American 767 From United States of America, joined May 1999, 3505 posts, RR: 13 Posted (1 year 2 months 1 week 4 hours ago) and read 5597 times:
I doubt it. Because even tough AF, LH, SQ and QF were among the early customers to first show an interest for the A380 already in 2000 when the then project was still called A3XX, managers at Airbus would have thought it would not be profitable to build it. EK has ordered many more than any other airline, so imagine how many less orders Airbus would have received if EK said no. I don't think the A3XX project would have been profitable. I thought of this after reading the other thread about EK ordering more A380s.
Stitch From United States of America, joined Jul 2005, 28476 posts, RR: 84 Reply 1, posted (1 year 2 months 1 week 3 hours ago) and read 5569 times:
EK was a "bit player" when it came to the A380 at the time Airbus launched the program. They're now the dominant customer for the type, but that took over a decade after the program was already in play.
EK was the first customer to announce an order for the model (though the sixth to firm an order), however they only ordered 5 passenger models and 2 freighters. Compare this to AF (10), SQ (10), QF (12) and ILFC (10). VS also had ordered 6 and I expect Airbus knew they had the FX order (10) when they formally launched the program in December 2000.
EK did not place their second order until November 2001, and they only took 15. They then added another 22 in June 2003, which almost matched the 15 LH added in December 2001 and 6 MH added in January 2003. Emirates did not place their next order until April of 2006, and that was just a conversion of two A380-800Fs to the A380-800. They added a total of 15 (across three orders) in 2007 and it was not until June of 2010 did EK place another large order - for 32.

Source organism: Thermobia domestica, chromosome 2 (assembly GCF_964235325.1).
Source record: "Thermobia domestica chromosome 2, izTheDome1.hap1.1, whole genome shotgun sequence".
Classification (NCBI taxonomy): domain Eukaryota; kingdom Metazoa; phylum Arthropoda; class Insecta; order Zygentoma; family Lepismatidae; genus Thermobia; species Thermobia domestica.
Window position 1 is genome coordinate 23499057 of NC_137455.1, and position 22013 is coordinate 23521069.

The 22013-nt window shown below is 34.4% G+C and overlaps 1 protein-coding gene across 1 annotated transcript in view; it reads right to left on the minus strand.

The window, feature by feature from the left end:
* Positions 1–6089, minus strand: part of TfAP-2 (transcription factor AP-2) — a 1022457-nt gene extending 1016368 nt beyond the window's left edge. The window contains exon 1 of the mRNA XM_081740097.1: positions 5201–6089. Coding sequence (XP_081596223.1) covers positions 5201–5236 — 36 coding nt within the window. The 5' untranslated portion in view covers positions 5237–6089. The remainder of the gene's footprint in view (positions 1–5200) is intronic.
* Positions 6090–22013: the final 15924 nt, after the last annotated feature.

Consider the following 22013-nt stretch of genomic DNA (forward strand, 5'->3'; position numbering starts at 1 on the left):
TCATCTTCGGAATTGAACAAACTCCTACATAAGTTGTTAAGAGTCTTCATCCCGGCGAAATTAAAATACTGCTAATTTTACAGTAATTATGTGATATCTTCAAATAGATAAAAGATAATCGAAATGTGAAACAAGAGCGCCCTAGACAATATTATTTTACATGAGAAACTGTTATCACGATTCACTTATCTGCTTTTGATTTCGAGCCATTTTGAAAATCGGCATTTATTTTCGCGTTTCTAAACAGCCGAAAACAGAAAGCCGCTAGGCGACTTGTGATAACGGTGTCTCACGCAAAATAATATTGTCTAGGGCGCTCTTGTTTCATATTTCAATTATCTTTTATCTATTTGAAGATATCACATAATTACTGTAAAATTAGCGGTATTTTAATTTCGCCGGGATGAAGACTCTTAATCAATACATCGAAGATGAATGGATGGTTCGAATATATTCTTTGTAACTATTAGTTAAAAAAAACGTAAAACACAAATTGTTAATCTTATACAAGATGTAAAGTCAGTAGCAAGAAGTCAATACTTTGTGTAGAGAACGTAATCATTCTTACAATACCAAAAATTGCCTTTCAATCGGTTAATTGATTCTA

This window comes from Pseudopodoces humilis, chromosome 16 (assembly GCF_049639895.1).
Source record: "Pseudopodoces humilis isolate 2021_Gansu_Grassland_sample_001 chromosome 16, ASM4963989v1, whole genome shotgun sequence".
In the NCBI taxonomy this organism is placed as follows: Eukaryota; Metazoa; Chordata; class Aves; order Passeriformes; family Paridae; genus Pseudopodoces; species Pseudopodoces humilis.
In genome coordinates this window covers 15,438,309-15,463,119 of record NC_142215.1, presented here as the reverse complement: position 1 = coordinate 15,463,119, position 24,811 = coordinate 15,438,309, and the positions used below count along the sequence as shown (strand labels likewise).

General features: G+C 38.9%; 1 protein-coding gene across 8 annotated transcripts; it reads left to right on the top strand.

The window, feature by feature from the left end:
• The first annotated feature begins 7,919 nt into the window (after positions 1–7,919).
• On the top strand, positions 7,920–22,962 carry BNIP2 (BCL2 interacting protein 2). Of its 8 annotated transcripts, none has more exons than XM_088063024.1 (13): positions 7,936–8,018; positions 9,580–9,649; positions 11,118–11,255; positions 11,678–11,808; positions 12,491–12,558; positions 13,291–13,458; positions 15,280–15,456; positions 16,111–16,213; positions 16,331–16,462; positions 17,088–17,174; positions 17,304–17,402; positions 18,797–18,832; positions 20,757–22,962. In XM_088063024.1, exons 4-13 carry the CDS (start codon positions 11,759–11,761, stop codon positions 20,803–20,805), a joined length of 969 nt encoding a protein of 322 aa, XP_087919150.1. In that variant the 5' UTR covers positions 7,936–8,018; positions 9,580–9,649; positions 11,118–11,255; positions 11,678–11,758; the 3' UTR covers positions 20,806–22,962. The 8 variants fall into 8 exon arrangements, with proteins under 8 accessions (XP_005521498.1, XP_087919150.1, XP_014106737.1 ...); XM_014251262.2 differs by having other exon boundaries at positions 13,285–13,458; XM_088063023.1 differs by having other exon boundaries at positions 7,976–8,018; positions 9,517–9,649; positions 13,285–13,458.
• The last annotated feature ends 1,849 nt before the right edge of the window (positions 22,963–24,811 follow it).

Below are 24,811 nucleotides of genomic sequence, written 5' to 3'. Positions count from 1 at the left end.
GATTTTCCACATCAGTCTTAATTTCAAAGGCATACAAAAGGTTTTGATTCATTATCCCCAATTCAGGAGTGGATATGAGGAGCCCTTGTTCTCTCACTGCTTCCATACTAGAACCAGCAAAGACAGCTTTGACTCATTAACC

EK may be the airline that makes the A380 program profitable, but they had little impact, IMO, on launching the program in the first place.
LHCVG From United States of America, joined May 2009, 1422 posts, RR: 1 Reply 4, posted (1 year 2 months 6 days 5 hours ago) and read 3637 times:
Quoting Blueshamu330s (Reply 2): You seem to overlook the fact that the A380 is potentially a 40+ year project. I've no doubt the A380 was going to be built, with or without Emirates.
I think this is key - given the massive resources and clout expended on the program, even from the A3XX days, the bar to officially launch was probably lower than you might think given the long view that Airbus was taking. As said above, EK may well put the 380 into the black for Airbus That could end up being more significant than a key initial order. But EK alone was probably not the green light for the 380. I would point to the numerous programs over the years where initial models sold quite poorly when compared to later derivatives as to the releative significance of initial orders for a type.
airfrnt From United States of America, joined Jul 2004, 2814 posts, RR: 43 Reply 5, posted (1 year 2 months 6 days 5 hours ago) and read 3495 times: